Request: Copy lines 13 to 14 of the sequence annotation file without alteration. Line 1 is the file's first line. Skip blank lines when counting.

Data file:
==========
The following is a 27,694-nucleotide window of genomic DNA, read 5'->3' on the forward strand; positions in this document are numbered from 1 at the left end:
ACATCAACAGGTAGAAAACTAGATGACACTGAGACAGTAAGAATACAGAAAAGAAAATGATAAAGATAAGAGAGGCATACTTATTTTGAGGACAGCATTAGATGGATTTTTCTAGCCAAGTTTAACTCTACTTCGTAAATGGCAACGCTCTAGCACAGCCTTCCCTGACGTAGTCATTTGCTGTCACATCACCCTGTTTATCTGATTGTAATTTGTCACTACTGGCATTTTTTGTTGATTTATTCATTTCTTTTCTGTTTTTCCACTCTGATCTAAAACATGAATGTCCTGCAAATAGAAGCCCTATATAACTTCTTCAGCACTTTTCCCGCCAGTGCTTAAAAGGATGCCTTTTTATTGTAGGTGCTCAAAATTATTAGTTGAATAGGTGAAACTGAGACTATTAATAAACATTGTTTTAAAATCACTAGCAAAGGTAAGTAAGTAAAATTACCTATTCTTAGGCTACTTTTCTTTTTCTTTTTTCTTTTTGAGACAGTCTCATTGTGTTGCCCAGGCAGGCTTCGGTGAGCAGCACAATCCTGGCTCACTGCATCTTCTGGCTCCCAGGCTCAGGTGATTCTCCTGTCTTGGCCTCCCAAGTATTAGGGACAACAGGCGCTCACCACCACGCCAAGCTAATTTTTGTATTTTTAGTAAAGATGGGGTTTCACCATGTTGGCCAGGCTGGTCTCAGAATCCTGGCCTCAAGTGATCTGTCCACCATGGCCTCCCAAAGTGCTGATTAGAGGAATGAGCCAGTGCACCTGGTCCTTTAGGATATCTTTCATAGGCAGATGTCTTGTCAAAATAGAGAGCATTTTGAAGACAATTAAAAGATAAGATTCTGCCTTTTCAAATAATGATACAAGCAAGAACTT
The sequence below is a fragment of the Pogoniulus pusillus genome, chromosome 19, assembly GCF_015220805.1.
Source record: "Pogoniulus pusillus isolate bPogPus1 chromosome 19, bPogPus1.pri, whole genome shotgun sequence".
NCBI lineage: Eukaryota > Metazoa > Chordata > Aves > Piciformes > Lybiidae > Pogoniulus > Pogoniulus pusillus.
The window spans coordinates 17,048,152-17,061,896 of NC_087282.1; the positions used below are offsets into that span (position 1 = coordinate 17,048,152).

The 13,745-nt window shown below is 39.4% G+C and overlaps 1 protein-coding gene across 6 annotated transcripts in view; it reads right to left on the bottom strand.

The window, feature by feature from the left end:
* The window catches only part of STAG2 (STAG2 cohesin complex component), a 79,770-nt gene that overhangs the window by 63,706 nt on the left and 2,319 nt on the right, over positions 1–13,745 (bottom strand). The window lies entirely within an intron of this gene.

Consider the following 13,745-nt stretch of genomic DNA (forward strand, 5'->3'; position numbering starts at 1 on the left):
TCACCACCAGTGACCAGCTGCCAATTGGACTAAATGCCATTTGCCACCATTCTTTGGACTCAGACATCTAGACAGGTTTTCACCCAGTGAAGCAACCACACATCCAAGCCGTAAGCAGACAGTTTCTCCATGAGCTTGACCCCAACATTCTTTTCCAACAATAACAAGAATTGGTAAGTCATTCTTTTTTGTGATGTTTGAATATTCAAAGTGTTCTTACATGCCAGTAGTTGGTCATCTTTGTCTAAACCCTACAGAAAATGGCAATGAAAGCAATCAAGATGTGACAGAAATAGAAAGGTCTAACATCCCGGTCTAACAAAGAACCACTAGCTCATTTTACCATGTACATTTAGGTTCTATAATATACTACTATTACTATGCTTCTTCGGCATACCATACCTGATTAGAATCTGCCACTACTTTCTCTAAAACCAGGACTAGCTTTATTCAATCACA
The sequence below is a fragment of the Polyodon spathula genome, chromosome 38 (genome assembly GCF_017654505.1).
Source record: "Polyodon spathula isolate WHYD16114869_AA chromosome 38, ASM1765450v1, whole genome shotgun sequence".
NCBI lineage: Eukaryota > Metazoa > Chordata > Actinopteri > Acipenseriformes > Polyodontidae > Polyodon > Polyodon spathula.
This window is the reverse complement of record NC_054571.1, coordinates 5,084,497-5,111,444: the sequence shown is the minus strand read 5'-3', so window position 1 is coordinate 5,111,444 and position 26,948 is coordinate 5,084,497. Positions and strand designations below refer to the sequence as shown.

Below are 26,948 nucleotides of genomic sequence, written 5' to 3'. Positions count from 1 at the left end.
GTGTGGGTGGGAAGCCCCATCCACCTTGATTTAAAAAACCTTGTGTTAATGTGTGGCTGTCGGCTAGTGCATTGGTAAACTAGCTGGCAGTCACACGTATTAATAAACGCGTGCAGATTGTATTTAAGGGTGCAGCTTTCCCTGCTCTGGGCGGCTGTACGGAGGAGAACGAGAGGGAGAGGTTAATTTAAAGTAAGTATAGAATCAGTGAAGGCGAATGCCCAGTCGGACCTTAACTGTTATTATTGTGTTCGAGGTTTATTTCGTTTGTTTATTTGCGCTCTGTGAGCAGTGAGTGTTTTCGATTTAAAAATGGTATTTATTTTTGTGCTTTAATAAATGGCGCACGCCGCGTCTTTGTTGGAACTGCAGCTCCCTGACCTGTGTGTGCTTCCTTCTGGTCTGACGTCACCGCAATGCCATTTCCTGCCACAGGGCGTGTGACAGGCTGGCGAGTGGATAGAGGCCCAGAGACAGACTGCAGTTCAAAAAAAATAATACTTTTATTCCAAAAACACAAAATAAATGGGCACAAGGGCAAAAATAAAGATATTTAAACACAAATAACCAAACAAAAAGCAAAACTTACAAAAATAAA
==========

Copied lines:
Source record: "Polyodon spathula isolate WHYD16114869_AA chromosome 38, ASM1765450v1, whole genome shotgun sequence".
NCBI lineage: Eukaryota > Metazoa > Chordata > Actinopteri > Acipenseriformes > Polyodontidae > Polyodon > Polyodon spathula.